COP28 will focus on four key priorities: fast-tracking a just energy transition; fixing climate finance; placing nature at the heart of climate action; and making COP28 the most inclusive summit to date. To understand these priorities and the pathway to achieving them, it’s important to understand the language of the summit. 

Understanding the terminology defining climate action and driving policy at COP28

The 2023 United Nations Climate Change Conference, more commonly referred to as COP28, will be held from 30 November to 12 December 2023, in Dubai with politicians, scientists and corporate leaders coming together to discuss the global climate crisis. As the summits have grown in size and profile, dozens of acronyms and buzzwords have developed, making each COP less accessible to those not immersed in climate science.

The president of this year’s COP, Sultan Al Jaber of the United Arab Emirates, has identified four priorities to be tackled at this year’s summit: fast-tracking a just, orderly, and equitable energy transition; fixing climate finance; placing nature, lives and livelihoods at the heart of climate action; and making the summit the most inclusive COP to date.

To understand how these priorities can be achieved, it’s important to understand the language of the summit – limiting warming to 1.5C requires ambitious NDCs, to build resilience to climate impacts we must meet the GGA, and to fix climate finance, we will require guidance from the SCF, but what do these acronyms mean?

In order to develop credible and inclusive climate transition plans, all political and corporate stakeholders must have a robust grasp of the principles that underpin climate action. Understanding the terminology used is key for collaboration and progress.

Eva Cairns, Head of Sustainability Insights and Climate Strategy

Below, we explain some of the key terms and acronyms that will be discussed at the summit:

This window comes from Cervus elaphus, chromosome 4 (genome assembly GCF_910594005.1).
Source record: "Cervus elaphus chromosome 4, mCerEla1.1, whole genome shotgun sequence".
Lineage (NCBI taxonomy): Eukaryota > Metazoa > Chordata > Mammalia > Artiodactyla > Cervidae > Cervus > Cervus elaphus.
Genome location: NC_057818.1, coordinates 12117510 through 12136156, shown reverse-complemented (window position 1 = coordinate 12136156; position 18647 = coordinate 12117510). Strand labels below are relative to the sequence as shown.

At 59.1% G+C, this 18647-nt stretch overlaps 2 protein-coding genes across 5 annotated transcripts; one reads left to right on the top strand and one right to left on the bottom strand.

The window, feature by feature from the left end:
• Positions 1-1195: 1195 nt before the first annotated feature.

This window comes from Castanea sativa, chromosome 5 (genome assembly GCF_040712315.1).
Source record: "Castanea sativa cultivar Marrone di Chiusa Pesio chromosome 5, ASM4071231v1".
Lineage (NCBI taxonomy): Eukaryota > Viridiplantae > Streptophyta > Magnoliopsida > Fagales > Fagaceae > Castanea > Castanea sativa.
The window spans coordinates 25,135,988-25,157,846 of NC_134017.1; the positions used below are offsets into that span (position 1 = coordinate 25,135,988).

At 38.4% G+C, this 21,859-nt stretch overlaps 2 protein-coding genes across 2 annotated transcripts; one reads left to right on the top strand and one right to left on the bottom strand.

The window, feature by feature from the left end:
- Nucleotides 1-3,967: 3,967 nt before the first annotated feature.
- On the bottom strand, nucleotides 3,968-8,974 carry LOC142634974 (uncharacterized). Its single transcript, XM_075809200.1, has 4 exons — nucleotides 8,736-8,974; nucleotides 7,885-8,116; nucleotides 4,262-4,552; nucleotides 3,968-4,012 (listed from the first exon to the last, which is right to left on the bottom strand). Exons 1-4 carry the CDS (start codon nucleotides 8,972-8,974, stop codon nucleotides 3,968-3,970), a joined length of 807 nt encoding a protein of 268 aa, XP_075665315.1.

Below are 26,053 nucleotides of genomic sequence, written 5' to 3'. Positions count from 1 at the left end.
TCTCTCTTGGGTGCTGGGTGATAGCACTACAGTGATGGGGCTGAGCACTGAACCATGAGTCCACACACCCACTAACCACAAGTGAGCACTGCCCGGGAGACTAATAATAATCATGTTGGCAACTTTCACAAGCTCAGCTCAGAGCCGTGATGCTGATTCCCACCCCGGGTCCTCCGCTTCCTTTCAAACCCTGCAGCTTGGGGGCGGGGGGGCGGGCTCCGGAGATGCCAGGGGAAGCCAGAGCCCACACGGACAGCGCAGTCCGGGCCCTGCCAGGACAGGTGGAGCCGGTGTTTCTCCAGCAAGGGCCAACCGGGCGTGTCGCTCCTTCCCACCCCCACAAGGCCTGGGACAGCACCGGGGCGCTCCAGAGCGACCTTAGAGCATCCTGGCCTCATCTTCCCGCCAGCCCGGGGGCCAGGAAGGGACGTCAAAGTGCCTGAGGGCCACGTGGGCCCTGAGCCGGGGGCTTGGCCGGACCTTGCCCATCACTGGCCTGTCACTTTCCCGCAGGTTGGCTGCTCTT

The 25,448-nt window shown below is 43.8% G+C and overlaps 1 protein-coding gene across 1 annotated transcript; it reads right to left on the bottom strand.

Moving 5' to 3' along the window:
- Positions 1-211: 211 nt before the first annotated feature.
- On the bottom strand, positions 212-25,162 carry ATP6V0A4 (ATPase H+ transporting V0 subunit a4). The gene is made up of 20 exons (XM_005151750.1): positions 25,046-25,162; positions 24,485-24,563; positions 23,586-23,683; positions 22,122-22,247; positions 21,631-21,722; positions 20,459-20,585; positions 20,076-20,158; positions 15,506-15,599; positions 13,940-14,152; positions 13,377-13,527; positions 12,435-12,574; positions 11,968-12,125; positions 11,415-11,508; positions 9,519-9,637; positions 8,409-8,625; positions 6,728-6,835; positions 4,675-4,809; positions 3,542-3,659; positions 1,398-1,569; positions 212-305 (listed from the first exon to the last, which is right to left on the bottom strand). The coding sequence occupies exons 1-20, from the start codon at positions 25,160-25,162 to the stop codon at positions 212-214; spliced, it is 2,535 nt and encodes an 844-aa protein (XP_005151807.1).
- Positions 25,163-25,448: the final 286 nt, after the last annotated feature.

• The Conference of Parties (COP): Relates to the United Nations parties or countries that have signed the United Nations Framework Convention on Climate Change (UNFCCC), a treaty agreed in 1994. Nearly 200 countries will come together at COP28 to discuss climate action and progress made on the goals of the Paris Agreement.
  • The UN Global Stocktake (GST): The Paris Agreement, an international treaty on climate change adopted by governments in 2015, established various goals to tackle climate change. These included cutting greenhouse-gas emissions to limit the rise in global temperatures to well below 2 degrees Celsius, and ideally 1.5 degrees Celsius. The GST is designed to assess the collective progress that has been made in reaching these goals. Each stocktake – or inventory, as the UN describes it – is a two-year process that happens every five years. The first stocktake completes at COP28 where the findings of the recently published synthesis report will be discussed.
  • Nationally Determined Contributions (NDCs): The Paris Agreement requires individual countries to outline the efforts and actions they intend to take to reduce greenhouse-gas emissions and adapt to the impacts of climate change. NDCs are submitted to the UNFCCC every five years. The UN encourages countries to become more ambitious in tackling climate change and in mitigating its effects with every new round of NDCs.
  • New Collective Quantified Goal (NCQG): In 2009, the advanced economies committed to provide US$100 billion per year in financing to developing countries to help decarbonise and adapt to the impacts of climate change. That commitment recognised the fact that the developing world is the most severely impacted by climate change and contributed less to the problem than many developed nations. However, the commitment was never delivered and there is a consensus that significantly more than US$100 billion per year is needed to support developing countries. The NCQG is expected to come into operation in 2025.
  • Global Goal on Adaptation (GGA): Adaptation relates to the need to build resilience to the physical impacts of climate change and not only focus on decarbonisation to mitigate global warming. The GGA was established at the Paris Agreement, and seeks to ‘enhance adaptive capacity, strengthen resilience and reduce vulnerability to climate change’. The GGA will be discussed at COP28 to make sure that there are clear targets for adaptation in the same way that we have targets for limiting temperature increases to 1.5C. 
  • Standing Committee on Finance (SCF): This is a forum that aims to facilitate the communication and continued exchange of information among bodies and entities dealing with climate-change finance. Climate finance has been established as a cross-cutting theme at COP28 given it underpins all progress on climate action.
The technical nature of some of the language surrounding COP28 should not mask the critical importance of the summit in developing inclusive plans to meet global climate goals. Collective Quantified Goals, Just Transition and Global Stocktakes are not just buzzwords, they are guiding principles in climate science and form essential foundations on the pathway to net zero.